4th Circuit Reverses Conviction of "Pain Doctor"
Good news for pain doctor William Hurwitz. The 4th Circuit Court of Appeals has overturned his conviction and 25 year sentence for drug-trafficking because the trial judge failed to give a "good faith" instruction to the jury.
The decision again galvanized the national debate that the Hurwitz case had
come to symbolize: whether fully licensed doctors prescribing legal medication to patients in chronic pain should be subject to prosecution if their patients abuse or sell the drugs. Patient advocate groups strongly supported Hurwitz and expressed concern that his conviction would have a chilling effect on pain doctors.
....Jurors convicted Hurwitz on 50 counts of a 62-count indictment, including conspiracy to distribute controlled substances. They acquitted him on nine counts and deadlocked on three. Hurwitz was sentenced to 25 years in prison.
The text of the opinion is here(pdf).
Good faith was at the heart of Hurwitz's defense. Hurwitz did not dispute the bulk of the government's factual evidence -- that is, he did not argue that he did not prescribe the narcotics that were the basis for the charges against him. Instead, Hurwitz argued that the manner in which he used narcotics to treat chronic and debilitating pain was a medically proper approach to a difficult medical issue. By concluding that good faith was not applicable to the Â§ 841 charges and affirmatively instructing the jury that good faith was not relevant to those charges, the district court effectively deprived the jury of the opportunity to consider Hurwitz's defense.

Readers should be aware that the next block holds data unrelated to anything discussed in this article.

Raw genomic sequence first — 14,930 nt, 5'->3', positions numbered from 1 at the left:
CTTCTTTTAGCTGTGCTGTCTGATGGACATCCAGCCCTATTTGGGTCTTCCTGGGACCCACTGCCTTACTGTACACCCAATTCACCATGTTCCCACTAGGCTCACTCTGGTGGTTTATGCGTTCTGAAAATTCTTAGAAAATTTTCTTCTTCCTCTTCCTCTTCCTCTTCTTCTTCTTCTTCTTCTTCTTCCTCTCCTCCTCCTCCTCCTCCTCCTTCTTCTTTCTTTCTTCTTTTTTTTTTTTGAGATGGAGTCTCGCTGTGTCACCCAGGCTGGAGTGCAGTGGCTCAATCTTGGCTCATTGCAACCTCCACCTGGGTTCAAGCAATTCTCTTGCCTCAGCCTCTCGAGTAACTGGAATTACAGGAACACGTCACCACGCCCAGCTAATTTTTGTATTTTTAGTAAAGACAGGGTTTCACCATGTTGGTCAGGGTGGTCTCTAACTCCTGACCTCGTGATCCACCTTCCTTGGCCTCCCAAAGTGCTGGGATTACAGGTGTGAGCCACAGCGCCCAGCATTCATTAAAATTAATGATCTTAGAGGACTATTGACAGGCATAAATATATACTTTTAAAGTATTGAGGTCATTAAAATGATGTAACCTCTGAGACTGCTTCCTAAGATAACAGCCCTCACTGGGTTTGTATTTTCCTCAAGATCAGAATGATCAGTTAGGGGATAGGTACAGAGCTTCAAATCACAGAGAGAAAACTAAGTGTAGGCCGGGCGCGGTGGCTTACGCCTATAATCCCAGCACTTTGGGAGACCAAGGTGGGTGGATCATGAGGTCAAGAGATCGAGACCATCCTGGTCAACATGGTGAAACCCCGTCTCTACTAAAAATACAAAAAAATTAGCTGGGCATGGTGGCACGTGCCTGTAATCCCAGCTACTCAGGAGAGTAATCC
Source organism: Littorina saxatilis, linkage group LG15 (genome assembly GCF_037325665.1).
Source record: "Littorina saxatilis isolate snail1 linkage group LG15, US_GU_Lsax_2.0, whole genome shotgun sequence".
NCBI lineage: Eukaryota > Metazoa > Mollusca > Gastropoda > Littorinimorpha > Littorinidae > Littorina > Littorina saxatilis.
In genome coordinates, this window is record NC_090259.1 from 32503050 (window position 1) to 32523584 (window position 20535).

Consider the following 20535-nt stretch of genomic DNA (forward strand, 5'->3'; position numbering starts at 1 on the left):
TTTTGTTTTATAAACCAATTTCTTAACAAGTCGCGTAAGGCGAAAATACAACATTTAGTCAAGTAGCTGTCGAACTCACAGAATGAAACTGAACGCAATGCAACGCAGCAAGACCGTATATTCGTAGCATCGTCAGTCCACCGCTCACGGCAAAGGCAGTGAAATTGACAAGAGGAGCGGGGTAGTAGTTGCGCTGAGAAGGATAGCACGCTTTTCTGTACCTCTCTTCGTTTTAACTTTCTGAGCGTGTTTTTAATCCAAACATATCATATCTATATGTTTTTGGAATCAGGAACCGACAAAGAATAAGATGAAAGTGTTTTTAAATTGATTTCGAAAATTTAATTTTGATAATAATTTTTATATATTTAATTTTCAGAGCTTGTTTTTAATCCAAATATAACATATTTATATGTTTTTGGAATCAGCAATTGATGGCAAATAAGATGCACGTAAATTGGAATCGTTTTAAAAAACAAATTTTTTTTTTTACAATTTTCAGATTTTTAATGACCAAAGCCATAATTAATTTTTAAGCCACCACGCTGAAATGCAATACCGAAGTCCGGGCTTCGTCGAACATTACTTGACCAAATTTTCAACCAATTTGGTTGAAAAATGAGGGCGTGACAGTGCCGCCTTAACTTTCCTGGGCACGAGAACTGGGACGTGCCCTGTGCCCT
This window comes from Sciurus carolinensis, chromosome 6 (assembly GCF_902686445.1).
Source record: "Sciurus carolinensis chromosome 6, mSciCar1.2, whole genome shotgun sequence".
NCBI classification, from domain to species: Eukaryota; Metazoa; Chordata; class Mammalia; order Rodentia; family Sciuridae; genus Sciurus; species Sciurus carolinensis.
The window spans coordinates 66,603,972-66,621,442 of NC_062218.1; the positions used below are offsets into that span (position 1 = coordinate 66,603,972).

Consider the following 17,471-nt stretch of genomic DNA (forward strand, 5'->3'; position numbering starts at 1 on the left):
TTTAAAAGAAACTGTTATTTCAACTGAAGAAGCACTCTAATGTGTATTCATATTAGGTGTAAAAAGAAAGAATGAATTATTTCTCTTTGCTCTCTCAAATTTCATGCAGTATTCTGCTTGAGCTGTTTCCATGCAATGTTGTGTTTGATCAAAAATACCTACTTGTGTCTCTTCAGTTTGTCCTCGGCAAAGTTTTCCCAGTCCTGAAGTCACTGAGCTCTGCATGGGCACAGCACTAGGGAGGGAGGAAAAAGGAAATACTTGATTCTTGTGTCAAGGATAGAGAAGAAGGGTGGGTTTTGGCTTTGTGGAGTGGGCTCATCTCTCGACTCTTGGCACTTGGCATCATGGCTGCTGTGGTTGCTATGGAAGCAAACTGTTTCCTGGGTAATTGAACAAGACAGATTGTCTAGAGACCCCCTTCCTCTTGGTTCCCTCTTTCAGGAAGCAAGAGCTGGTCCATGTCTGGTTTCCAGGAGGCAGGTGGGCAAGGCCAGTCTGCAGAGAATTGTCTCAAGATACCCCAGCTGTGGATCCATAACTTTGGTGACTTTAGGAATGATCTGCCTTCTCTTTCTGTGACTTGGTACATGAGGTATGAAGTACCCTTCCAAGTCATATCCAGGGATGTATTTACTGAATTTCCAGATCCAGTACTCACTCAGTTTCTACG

Thus, while we recognize that the government's evidence was strong, we simply cannot conclude that the district court's error in removing good faith from the jury's consideration was harmless."
It may not be smooth sailing though for Hurwitz at his retrial. The Court also held that the good faith standard to be applied must be objective rather than subjective:
"In this case, however, we are squarely presented with the question of whether, in a Â§ 841 prosecution against a doctor, the inquiry into the doctor's good faith in treating his patients is a subjective or objective one. We believe that the inquiry must be an objective one, a conclusion that has been reached by every court to specifically consider the question."
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